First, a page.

Elaine Pagels, née Hiesey (born February 13, 1943), is an American religious historian who writes on the Gnostic Gospels. She is the Harrington Spear Paine Professor of Religion at Princeton University.
February 13, 1943
Palo Alto, California, USA
|Alma mater||Stanford University (B.A., 1964; M.A., 1965)
Harvard University (Ph.D., 1970)
Nag Hammadi manuscripts
|Spouse(s)||Heinz Pagels (m. 1969; d. 1988)|
|Awards||MacArthur Fellowship (1981)
National Book Award (1980)
National Book Critics Circle Award (1979)
Guggenheim Fellowship (1979)
Rockefeller Fellowship (1978)
Howard T. Behrman Award for Distinguished Achievement in the Humanities (2012)
|Fields||History of religion|
Pagels has conducted extensive research into Early Christianity and Gnosticism. Her best-selling book The Gnostic Gospels (1979) examines the divisions in the early Christian church, and the way that women have been viewed throughout Jewish history and Christian history. Modern Library named it as one of the 100 best books of the twentieth century.
Early life and educationEdit
Pagels was born 13 February 1943 in California. According to Pagels, she's been fascinated with the gospel of John since her youth, which she found to be "the most spiritual of the four gospels." Abandoning membership of an evangelical church after the death of a Jewish friend, Pagels remained fascinated by the power of the New Testament. She started to learn Greek when she entered college, and read the Gospels in their original language, which proved to be a new experience. She graduated from Stanford University, earning a B.A. in 1964 and M.A. in 1965. After briefly studying dance at Martha Graham's studio, she began studying for a Ph.D. in religion at Harvard University as a student of Helmut Koester and part of a team studying the Nag Hammadi library manuscripts.
She married theoretical physicist Heinz Pagels in 1969. They have two surviving children. Upon completing her Ph.D. in 1970, she joined the faculty at Barnard College. She headed its Department of Religion from 1974 until she moved to Princeton in 1982.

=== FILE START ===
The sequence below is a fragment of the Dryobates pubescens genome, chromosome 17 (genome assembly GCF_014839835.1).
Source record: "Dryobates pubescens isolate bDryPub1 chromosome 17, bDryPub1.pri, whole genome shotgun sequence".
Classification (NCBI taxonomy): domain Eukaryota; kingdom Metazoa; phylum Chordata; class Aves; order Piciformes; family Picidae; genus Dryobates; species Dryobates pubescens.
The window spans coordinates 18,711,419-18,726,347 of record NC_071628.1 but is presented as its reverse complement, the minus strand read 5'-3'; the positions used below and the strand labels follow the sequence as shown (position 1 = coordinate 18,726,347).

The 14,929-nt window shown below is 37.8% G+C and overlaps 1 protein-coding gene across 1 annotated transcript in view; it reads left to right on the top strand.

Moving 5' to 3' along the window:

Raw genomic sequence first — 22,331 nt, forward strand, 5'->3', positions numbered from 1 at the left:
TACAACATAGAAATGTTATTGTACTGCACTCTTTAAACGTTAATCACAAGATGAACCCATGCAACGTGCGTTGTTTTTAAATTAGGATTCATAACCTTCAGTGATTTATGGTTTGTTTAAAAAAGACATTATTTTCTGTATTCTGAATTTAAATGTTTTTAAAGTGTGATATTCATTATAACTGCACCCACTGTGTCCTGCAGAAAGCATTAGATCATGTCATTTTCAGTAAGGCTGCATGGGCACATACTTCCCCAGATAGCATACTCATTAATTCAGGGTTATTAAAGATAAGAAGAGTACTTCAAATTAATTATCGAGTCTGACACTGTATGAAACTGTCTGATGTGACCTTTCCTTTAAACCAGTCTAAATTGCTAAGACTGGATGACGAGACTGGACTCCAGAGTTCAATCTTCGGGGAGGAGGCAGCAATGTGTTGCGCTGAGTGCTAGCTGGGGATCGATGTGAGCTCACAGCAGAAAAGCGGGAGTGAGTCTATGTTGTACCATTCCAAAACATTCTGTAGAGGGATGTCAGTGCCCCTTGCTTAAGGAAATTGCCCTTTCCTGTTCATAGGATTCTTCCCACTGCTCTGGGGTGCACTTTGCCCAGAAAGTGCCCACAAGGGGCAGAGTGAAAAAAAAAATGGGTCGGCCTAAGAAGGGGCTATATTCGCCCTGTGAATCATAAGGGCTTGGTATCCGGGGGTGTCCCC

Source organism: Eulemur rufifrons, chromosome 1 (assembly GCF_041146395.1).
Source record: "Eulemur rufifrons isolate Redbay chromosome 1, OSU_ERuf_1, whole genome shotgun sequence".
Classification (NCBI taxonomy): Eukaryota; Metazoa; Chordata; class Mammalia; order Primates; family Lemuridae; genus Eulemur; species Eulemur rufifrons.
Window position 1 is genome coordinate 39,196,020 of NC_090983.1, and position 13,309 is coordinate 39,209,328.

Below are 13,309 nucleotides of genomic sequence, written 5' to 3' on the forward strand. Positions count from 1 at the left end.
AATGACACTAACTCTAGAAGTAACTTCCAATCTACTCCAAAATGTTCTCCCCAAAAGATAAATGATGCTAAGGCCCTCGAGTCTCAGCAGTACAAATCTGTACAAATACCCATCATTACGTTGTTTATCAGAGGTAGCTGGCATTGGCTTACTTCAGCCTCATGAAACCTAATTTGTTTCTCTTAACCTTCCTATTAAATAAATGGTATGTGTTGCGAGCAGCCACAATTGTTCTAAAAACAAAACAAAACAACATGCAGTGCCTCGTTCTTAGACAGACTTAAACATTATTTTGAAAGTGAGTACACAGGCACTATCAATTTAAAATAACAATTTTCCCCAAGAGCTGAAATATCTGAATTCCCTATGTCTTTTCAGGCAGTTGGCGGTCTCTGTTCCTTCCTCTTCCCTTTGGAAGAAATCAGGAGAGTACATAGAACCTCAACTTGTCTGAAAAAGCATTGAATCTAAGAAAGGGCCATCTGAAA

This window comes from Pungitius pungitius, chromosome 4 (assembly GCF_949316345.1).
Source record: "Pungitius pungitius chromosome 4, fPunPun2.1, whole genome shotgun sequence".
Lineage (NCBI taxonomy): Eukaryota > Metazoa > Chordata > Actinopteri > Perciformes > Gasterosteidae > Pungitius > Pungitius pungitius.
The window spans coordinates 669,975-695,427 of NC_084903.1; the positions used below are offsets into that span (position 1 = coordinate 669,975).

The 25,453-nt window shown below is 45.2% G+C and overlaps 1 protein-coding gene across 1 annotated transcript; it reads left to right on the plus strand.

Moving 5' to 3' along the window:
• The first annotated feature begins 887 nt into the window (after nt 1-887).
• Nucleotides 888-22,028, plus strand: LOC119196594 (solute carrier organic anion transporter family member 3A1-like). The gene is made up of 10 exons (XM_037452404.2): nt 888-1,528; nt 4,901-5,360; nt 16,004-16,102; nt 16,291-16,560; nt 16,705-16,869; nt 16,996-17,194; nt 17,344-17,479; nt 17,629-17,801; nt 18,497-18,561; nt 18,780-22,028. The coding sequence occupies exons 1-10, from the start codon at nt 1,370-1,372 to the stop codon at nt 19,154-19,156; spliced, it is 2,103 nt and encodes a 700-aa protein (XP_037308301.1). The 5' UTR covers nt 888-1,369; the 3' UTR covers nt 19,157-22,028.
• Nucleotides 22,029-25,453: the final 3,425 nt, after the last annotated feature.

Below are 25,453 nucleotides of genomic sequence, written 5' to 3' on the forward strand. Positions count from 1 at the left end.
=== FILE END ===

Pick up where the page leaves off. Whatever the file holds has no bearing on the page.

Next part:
In 1975, after studying the Pauline Epistles and comparing them to Gnosticism and the early Church, Pagels wrote the book, The Gnostic Paul which argues that Paul the Apostle was a source for Gnosticism and hypothesizes that Paul's influence on the direction of the early Christian church was great enough to inspire the creation of pseudonymous writings such as the Pastoral Epistles (First and Second Timothy and Titus), in order to make it appear that Paul was anti-Gnostic.
Pagels' study of the Nag Hammadi manuscripts was the basis for The Gnostic Gospels (1979), a popular introduction to the Nag Hammadi library. It was a best seller and won both the National Book Award in one-year category Religion/Inspiration [a] and the National Book Critics Circle Award. Modern Library named it one of the 100 best books of the twentieth century. She follows the well-known thesis that Walter Bauer first put forth in 1934 and argues that the Christian church was founded in a society espousing contradictory viewpoints. As a movement Gnosticism was not coherent and there were several areas of disagreement among the different factions. According to Pagel's interpretation of an era different from ours, Gnosticism "attracted women because it allowed female participation in sacred rites".